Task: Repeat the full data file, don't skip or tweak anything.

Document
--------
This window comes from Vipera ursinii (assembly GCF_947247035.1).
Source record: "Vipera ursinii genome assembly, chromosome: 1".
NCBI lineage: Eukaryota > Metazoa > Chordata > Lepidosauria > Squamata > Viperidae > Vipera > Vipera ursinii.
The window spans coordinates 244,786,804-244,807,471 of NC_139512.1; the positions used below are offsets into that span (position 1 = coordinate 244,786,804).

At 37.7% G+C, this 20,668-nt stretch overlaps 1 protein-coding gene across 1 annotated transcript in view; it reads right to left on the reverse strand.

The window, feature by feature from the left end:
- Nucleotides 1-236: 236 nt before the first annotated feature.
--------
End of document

This window comes from Vipera ursinii (assembly GCF_947247035.1).
Source record: "Vipera ursinii genome assembly, chromosome: 1".
NCBI lineage: Eukaryota > Metazoa > Chordata > Lepidosauria > Squamata > Viperidae > Vipera > Vipera ursinii.
The window spans coordinates 244,786,804-244,807,471 of NC_139512.1; the positions used below are offsets into that span (position 1 = coordinate 244,786,804).

At 37.7% G+C, this 20,668-nt stretch overlaps 1 protein-coding gene across 1 annotated transcript in view; it reads right to left on the reverse strand.

The window, feature by feature from the left end:
- Nucleotides 1-236: 236 nt before the first annotated feature.